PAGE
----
Better management of degraded lands could deliver up to US$1.4 trillion a year in increased crop production, says a report presented at the UN Convention to Combat Desertification conference in Windhoek, Namibia, last month (24 September).
But it adds that much of the work on the economic valuation of such land in countries in Africa, Asia and Latin America has been done by the international scientific community without adequate involvement or capacity building within the studied countries.
Between ten and 20 per cent of drylands and 24 per cent of all usable land on Earth are 'degraded', with the economic value of the goods and other benefits that it provides having been reduced by human activities or natural changes, according to the report.
Estimates indicate the cost of environmental degradation to be between four to eight per cent of GDP (gross domestic product) in developing countries, and two to seven per cent of GDP in north African and west Asian countries that have a significant amount of dry land.
This particularly affects the rural poor: the more than 1.2 billion people who depend directly on land for sustenance and income, it says.
Yet many of the countries with significant amounts of degraded land lack the capacity to evaluate their land's economic value.
A dearth of local research capacity and empirical studies make it harder to carry out valuations and to illustrate the importance of natural assets to people in developing countries, according to the report, which was published by Economics of Land Degradation (ELD), an initiative that works to raise international awareness of this matter.
'A more accurate economic evaluation is crucial to prevent and reverse land degradation by raising the profile of the issue with policymakers,' says Richard Thomas, lead author of the study and assistant director of the drylands ecosystems programme at the UN University's Institute for Water, Environment and Health, based in Canada.
'It will enable them to make better decisions on land planning, and this will especially help countries negotiate better deals over land leasing [to foreign governments and companies] and set fairer agreements.'
The report also finds that most of the valuation methods it reviewed were designed in developed countries and so might not be appropriate for use in developing nations.
The ELD says it will incorporate capacity-building activities into its projects to ensure that qualified personnel are present and available in affected countries to carry out valuations.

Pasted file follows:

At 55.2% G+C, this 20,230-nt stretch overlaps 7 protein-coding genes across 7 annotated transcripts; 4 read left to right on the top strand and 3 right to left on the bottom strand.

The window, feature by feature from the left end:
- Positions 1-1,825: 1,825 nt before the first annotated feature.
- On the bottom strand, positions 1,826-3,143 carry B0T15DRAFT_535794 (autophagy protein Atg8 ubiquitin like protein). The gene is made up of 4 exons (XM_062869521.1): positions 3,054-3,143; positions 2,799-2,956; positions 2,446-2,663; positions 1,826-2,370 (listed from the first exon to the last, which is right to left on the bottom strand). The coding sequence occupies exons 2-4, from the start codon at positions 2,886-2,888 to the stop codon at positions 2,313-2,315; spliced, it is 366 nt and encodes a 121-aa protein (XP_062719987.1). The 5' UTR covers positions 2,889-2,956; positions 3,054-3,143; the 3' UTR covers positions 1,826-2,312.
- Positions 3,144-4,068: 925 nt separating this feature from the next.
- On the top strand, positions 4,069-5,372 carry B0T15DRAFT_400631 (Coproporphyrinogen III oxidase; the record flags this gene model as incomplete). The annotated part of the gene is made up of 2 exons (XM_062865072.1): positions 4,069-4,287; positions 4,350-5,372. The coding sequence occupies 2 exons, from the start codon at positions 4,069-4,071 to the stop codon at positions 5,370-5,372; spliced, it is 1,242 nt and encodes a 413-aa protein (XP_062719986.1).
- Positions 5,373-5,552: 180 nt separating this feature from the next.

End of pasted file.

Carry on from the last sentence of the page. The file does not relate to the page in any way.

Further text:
Future projects it funds will involve research partners from universities in the United Kingdom and the United States, as well as the University of Botswana. The projects will focus on Jordan, Mali, Sudan and southern Africa, with one goal being to advance knowledge on the costs and benefits associated with sustainable land use.
To do so, researchers will identify management options, pinpoint relevant ecosystem goods and services to be valued, and make policy and investment recommendations.
To help developing countries build valuation capacity, there is a need for better dialogue between researchers, local government and local people, for improved data collection and for research results to be incorporated into valuation models and policies, Thomas says.
According to Thomas, such dialogue would put land users in a better situation to decide how best to manage their land and, if offered incentives, to invest in its long-term care, thus reversing the over-extractive techniques seen in many agricultural systems.
'This would extend the planning horizon of poor rural farmers, but this will need economic, communication, educational instruments as well as policy instruments [to achieve],' he says.
The report also suggests a new approach to the economic evaluation of land, based on its 'total economic value'.
'So far, land value has been assessed only through its price on the market, but we know this is not enough,' says Thomas.
The total economic value considers both the 'use value' of land, resulting from its economically profitable use, and its 'non-use value', the economic value that is not associated with consumption, including resources that will be passed to future generations.
Thomas adds: 'We need to look at many other factors such as pollution or cultural and social value that were previously considered mere externalities.'